My work is in Outlook for like 50% of the time I’m at the computer. So I need to have it running but when you get like 20 emails an hour it gets frustrating to se the toast pop up telling you that you got a new email.
Ok so over at Microsoft’s YouTube channel they just posted an interview from CES with the Vice Precedent of products at Skype that said that a Windows Phone Skype will be coming soon. He also said that there are 200 000 000 monthly users that made 300 000 000 000 minutes of calls last year and that’s about a quarter of the worlds internationals long distance calls.
The question that everybody asks, when are MS and Skype going to be more integrated. “We are working on it with a lot of MS products groups, Windows Phone, Windows 8, Xbox and Lync”
No real news, but its good to hear that they are working on it.
Well Lync licensing is divided in two parts. Server and client.
Lets start and look at the server side, you need a server license, it can be either a Standard server or a Enterprise server, and if you are ok with just one server and no high availability the standard server is ok. If you want HA you should go with the enterprise server. And then there is the rest of the server roles, but from a licensing perspective we don’t need to think so much about that regarding Lync. For the full details look here
Ok so what about the client side? Well there are three different Client Access Licenses that we need to learn about.
Standard CAL – Basic IM/Presence functionality.
Enterprise CAL – Meetings and conferencing
Plus CAL – Telephony
And what about the infrastructure? There are some different server roles but the main ones are the Front end servers, the edge servers, and the mediation server role. Then there are some supporting roles like director, monitoring, archiving, group chat, backend (SQL) to see how they work together have a look here http://zoom.it/36Qq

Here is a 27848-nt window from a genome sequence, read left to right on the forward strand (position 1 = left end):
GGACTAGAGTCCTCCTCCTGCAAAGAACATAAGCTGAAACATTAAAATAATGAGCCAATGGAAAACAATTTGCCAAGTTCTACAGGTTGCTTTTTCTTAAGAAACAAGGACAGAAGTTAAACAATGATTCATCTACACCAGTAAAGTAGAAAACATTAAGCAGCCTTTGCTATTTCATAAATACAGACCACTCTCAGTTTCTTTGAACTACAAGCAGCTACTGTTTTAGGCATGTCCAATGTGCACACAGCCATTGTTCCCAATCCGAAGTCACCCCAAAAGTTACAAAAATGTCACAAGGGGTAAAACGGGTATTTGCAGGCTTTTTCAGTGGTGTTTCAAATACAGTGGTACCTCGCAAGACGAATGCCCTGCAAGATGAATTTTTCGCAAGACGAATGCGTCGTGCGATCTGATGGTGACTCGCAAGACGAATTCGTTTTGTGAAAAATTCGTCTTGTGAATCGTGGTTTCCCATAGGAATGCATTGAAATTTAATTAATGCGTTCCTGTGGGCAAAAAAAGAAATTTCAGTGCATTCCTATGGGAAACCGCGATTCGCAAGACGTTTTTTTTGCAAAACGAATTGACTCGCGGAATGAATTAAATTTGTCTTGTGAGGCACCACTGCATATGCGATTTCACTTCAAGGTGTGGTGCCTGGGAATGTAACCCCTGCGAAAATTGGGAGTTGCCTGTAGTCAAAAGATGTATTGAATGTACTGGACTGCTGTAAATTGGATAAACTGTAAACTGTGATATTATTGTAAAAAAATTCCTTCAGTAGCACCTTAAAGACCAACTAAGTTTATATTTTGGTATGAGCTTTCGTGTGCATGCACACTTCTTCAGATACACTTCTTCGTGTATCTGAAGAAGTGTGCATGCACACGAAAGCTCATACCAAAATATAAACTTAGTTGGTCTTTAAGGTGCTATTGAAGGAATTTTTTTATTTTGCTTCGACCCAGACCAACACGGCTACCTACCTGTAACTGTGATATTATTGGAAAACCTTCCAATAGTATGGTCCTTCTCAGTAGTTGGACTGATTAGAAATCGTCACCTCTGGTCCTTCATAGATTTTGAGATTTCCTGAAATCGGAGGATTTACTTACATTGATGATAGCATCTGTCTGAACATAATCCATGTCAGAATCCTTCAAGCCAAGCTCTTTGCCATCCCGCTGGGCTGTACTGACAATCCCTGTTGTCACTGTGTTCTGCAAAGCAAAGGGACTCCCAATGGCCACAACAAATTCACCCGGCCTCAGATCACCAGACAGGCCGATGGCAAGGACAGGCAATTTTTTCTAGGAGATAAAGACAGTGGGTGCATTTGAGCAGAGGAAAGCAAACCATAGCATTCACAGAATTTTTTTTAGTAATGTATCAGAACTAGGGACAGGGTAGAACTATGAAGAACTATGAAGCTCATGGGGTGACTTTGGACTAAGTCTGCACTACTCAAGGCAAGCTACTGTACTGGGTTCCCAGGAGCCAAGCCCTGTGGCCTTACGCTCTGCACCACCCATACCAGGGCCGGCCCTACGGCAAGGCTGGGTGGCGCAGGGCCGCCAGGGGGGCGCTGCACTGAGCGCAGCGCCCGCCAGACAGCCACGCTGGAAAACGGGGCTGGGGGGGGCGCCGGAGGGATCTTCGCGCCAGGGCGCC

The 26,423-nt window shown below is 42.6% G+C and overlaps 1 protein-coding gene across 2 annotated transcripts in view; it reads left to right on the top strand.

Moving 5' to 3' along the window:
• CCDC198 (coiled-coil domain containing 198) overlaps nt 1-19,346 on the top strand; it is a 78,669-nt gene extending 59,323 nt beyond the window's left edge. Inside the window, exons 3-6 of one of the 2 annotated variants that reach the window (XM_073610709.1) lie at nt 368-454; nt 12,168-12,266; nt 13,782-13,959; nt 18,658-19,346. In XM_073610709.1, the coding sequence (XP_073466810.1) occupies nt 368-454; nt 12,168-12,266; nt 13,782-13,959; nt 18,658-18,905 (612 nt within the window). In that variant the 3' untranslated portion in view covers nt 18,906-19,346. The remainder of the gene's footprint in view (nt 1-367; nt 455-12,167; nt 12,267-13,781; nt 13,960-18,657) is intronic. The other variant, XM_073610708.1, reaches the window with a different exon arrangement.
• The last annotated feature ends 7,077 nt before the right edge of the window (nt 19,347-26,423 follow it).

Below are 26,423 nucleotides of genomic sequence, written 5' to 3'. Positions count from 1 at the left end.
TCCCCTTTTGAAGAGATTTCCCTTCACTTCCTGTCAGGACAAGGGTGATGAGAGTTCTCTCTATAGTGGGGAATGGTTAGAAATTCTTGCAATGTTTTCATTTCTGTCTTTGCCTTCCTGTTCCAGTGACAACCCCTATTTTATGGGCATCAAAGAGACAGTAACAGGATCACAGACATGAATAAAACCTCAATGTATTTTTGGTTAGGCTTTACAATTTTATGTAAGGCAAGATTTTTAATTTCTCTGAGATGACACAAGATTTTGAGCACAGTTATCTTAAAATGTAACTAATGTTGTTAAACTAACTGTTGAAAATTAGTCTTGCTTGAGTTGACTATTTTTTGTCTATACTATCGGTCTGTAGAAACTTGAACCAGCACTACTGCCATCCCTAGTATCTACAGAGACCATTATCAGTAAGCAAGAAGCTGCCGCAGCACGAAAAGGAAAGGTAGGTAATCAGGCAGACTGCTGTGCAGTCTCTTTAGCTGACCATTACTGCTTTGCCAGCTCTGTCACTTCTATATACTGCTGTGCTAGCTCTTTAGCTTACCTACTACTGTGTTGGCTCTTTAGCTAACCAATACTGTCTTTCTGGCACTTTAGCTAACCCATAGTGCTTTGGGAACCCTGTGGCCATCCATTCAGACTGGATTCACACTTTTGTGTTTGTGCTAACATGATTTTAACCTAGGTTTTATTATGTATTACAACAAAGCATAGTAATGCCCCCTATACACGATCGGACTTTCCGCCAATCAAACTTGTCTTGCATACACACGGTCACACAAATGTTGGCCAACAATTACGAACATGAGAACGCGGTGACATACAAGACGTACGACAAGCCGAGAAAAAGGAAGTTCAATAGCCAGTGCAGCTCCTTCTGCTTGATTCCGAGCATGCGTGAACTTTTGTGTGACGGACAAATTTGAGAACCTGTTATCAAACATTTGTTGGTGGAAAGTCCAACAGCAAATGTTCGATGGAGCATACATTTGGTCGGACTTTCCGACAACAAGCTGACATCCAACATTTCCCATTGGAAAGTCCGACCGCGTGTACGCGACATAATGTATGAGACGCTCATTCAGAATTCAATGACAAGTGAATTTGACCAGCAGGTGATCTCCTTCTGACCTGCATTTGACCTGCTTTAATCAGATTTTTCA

Now take a look at this page from Cisco, for just 10 seconds and come back to me in the comments with what I need if I’m about to go Cisco Unified (really, they actually calls this unified?) Communications…
The topology contains a Terminal Services virtual machine that has a wide range of developer samples installed and deployed from the Unified Communications Managed API 3.0 SDK, the Lync 2010 SDK and the Exchange Web Services Managed API 1.1 SDK, as well as end-to-end scenario demos shown at various events, such as: - Microsoft Lync based contact center with web chat, speech enabled IVR, ACD, Music on Hold, etc. - ‘Crowd sourcing’ demo using the power of the Microsoft reference application “IM an Expert”, combined with HTML based Web Chat. - Real-time document approval demonstration leveraging presence and instant messaging based on a Lync enabled SharePoint Windows Workflow. - Custom calendaring application, implemented in WPF, with the look and feel of Outlook, yet written in the Exchange Web Services Managed API. - A dozen or more small quick starts from the SDKs illustrating the basic capabilities of the Microsoft Business Productivity developer platform. The complete topology consists of 7 virtual machines that require a total 16 GB of RAM and a powerful dual core or any quadcore host machine, and up to 150 Gb of disk space for the full topology.
Microsoft Lync Server 2010 Multitenant Pack for Partner Hosting is a unified communications (UC) solution for telecom and hosting providers. Unified communications is a way for telecom and hosting providers to expand their service offering to the present base customers. The Lync Server Multitenant Hosting Pack features include integration with Microsoft Exchange Server, Microsoft Outlook, and other communication technologies. Lync Server Multitenant Hosting Pack enables customers to manage geographically dispersed offices and mobile users in a way that reduces travel expenses, while maintaining highly collaborative team environments. This increased integration of communication channels translates to improved organizational flexibility that is often difficult to find in larger enterprise organizations.